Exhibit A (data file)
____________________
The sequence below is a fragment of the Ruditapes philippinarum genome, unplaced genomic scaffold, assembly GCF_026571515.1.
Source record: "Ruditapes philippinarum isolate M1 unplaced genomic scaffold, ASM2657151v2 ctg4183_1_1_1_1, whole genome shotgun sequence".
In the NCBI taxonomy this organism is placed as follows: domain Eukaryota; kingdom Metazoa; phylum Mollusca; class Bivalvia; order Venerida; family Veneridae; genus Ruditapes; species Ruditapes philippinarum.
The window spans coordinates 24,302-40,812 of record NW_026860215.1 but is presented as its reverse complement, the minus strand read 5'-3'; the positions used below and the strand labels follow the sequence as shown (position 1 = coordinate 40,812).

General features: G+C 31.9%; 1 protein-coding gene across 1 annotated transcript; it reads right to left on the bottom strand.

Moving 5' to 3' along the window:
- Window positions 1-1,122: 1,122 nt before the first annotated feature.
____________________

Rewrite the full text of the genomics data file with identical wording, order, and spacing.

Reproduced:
The sequence below is a fragment of the Ruditapes philippinarum genome, unplaced genomic scaffold, assembly GCF_026571515.1.
Source record: "Ruditapes philippinarum isolate M1 unplaced genomic scaffold, ASM2657151v2 ctg4183_1_1_1_1, whole genome shotgun sequence".
In the NCBI taxonomy this organism is placed as follows: domain Eukaryota; kingdom Metazoa; phylum Mollusca; class Bivalvia; order Venerida; family Veneridae; genus Ruditapes; species Ruditapes philippinarum.
The window spans coordinates 24,302-40,812 of record NW_026860215.1 but is presented as its reverse complement, the minus strand read 5'-3'; the positions used below and the strand labels follow the sequence as shown (position 1 = coordinate 40,812).

General features: G+C 31.9%; 1 protein-coding gene across 1 annotated transcript; it reads right to left on the bottom strand.

Moving 5' to 3' along the window:
- Window positions 1-1,122: 1,122 nt before the first annotated feature.